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President Obama meeting with tribal leaders this week

President Barack Obama is hosting a first-ever Nation-to-Nation conference

Written by CHRISTINA GOOD VOICE, Native Times Correspondent
Sunday, 01 November 2009 16:59

TAHLEQUAH, Okla. ­ Continuing his outreach to Native Americans, President Barack Obama is hosting a first-ever Nation-to-Nation conference with hundreds of Indian tribal leaders Nov. 5 in Washington, D.C.

Leaders of all 564 federally recognized tribes are invited to the White House Tribal Nations Conference and will be given an opportunity to speak with the president and other top administration officials, according to a White House news release.

Each federally recognized tribe was invited to send one representative to the conference, which is scheduled for 9 a.m. to 5:30 p.m.

The President will deliver opening and closing remarks and participate in an interactive discussion with tribal leaders. Other interactive discussions in the areas of economic development and natural resources; public safety and housing; and education, health and labor will be led by representatives from the highest levels of the Administration. Expected Administration officials include: Interior Secretary Ken Salazar, Agriculture Secretary Tom Vilsack, Commerce Secretary Gary Locke, Labor Secretary Hilda Solis, HHS Secretary Kathleen Sebelius, Energy Secretary Steven Chu, Education Secretary Arne Duncan, EPA Administrator Lisa Jackson, Deputy Attorney General David Ogden, HUD Deputy Secretary Ronald Sims, DHS Deputy Secretary Jane Lute, Associate Attorney General Tom Perrelli, and Indian Health Service Director Dr. Yvette Robideaux.

The White House Tribal Nations Conference will be streamed live at www.whitehouse.gov/live.

Although it’s being called the White House Tribal Nations Conference, it won’t be held in the White House because of the size of the group the president intends to host. With up to 564 expected attendees, the conference will take place at the nearby Sidney R. Yates Auditorium at the Department of the Interior.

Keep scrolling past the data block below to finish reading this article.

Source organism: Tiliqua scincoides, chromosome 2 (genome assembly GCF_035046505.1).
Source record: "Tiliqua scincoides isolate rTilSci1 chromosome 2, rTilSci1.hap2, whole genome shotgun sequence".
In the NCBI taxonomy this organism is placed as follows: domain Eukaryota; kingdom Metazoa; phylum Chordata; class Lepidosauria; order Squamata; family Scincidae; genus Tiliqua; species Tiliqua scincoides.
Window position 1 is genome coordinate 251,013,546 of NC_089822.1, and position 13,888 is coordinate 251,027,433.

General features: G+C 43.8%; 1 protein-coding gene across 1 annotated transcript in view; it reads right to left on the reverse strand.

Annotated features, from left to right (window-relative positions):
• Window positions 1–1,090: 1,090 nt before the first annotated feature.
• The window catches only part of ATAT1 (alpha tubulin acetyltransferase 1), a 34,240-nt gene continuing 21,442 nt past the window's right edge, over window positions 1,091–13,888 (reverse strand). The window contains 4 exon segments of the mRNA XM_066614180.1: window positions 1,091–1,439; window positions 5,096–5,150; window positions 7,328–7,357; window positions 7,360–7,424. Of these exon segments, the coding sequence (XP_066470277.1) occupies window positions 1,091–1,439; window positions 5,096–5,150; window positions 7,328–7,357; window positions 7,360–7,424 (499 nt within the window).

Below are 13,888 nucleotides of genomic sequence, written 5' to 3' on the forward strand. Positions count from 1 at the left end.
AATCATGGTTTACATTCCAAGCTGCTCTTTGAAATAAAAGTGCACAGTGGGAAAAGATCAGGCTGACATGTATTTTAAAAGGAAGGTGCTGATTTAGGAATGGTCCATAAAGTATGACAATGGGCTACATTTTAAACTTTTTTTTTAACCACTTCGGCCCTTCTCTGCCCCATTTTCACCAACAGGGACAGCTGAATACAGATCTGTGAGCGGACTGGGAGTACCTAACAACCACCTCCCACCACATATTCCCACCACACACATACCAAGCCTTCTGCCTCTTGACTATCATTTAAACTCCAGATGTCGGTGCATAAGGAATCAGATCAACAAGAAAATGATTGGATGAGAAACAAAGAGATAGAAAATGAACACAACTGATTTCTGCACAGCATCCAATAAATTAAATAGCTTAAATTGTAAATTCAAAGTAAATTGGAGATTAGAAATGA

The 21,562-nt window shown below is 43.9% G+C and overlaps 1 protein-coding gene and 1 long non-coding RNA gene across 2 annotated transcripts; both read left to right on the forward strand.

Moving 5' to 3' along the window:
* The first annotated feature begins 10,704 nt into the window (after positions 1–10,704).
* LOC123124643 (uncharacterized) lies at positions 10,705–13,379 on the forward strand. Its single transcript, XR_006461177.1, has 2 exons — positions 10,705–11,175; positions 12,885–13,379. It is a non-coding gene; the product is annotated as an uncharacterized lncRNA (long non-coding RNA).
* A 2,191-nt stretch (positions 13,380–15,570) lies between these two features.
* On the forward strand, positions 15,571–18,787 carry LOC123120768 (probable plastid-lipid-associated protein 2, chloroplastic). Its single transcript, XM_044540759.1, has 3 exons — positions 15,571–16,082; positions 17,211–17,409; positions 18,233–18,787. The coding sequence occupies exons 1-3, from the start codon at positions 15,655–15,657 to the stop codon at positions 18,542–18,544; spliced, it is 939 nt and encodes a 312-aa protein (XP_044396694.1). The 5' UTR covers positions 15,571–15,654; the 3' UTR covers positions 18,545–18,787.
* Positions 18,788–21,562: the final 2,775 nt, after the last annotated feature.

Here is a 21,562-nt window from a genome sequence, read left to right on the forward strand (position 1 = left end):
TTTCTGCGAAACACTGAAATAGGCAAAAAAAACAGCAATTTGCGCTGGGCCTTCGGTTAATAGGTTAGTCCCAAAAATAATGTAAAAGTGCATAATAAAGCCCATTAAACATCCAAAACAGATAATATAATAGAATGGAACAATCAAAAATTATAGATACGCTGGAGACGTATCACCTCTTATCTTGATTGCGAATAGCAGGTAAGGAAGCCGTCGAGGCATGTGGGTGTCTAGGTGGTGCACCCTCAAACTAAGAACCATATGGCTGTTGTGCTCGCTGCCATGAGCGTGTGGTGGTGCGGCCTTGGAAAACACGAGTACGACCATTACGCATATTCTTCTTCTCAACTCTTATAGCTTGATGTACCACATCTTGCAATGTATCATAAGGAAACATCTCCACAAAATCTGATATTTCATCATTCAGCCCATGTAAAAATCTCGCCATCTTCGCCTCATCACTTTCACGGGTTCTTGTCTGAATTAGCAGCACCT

“From what I understand, 90 percent of our tribal leaders are going. We’re looking forward to this historical event,” Darrell Flyingman, Governor of the Cheyenne and Arapaho Tribes, said.

Flyingman will be attending along with many more Oklahoma tribal leaders who are taking the opportunity to visit with the president about pressing issues affecting their tribes.

Muscogee (Creek) Nation Principal Chief A.D. Ellis said the meeting is long overdue.

“I’m glad he’s following through on the promise he made when he was campaigning,” Ellis said. “This meeting with tribal leaders has been a long time coming.”

Ellis said if he’s able to bring up any issues, he plans to ask Obama about the Indian health care system and education.

Flyingman said he wants to discuss land-into-trust issues and gaming.

“Right now, the Cheyenne and Arapaho Tribe is able to provide millions of dollars to tribal services from gaming revenue. Now we have the opportunity to expand, but first we have to get land put into trust to be able to do that,” he said.

He also has concerns about the state getting involved with gaming the way it has with tribal smoke shops and tobacco compacts.

“I see them trying to get a hold on gaming through taxes and I see that destroying our gaming initiatives,” Flyingman said.

The president said he looks forward to hearing directly from Indian Country leaders about what he and his administration can do to meet their needs and improve their lives and the lives of their peoples.

“This conference will serve as part of the ongoing and important consultation process that I value, and further strengthen the Nation-to-Nation relationship,” Obama said.

Chickasaw Nation Governor Bill Anoatubby agrees the conference will be a good way to improve the federal government’s relationship with tribes.

“This conference should do a great deal to enhance communication and relationships between tribes and the federal government, which will be in the best interest of everyone concerned,” Anoatubby said. “President Obama should be commended for recognizing the importance of tribal government and the people whom they represent.”

The conference is also one way Obama is making good on his promises to Indian Country he made while ampaigning.

“Few have been ignored by Washington for as long as Native Americans, the first Americans,” Obama said during a campaign visit to the Crow Tribe in Montana.

During that visit, Obama also said he would appoint a Native American adviser to his senior White House staff and work on providing better health care and education to reservations across the country.

He began making good on those promises this year. In June, he appointed Kimberly Teehee, a Cherokee Nation citizen, as his senior policy advisor for Native American Affairs. Next, Yvette Roubideaux, a Rosebud Sioux, was sworn in as director of Indian Health Service on June 29. A director has not yet been named for the Bureau of Indian Education.



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